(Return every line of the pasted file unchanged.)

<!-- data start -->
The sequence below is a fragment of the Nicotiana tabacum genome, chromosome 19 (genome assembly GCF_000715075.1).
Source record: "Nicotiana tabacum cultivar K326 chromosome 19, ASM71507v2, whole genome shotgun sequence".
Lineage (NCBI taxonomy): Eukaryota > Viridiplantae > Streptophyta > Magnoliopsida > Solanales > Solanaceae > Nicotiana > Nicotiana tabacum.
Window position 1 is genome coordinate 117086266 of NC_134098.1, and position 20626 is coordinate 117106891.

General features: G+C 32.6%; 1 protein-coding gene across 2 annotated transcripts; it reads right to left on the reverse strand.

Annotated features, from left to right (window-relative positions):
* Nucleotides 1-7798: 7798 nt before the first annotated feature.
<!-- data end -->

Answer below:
The sequence below is a fragment of the Nicotiana tabacum genome, chromosome 19 (genome assembly GCF_000715075.1).
Source record: "Nicotiana tabacum cultivar K326 chromosome 19, ASM71507v2, whole genome shotgun sequence".
Lineage (NCBI taxonomy): Eukaryota > Viridiplantae > Streptophyta > Magnoliopsida > Solanales > Solanaceae > Nicotiana > Nicotiana tabacum.
Window position 1 is genome coordinate 117086266 of NC_134098.1, and position 20626 is coordinate 117106891.

General features: G+C 32.6%; 1 protein-coding gene across 2 annotated transcripts; it reads right to left on the reverse strand.

Annotated features, from left to right (window-relative positions):
* Nucleotides 1-7798: 7798 nt before the first annotated feature.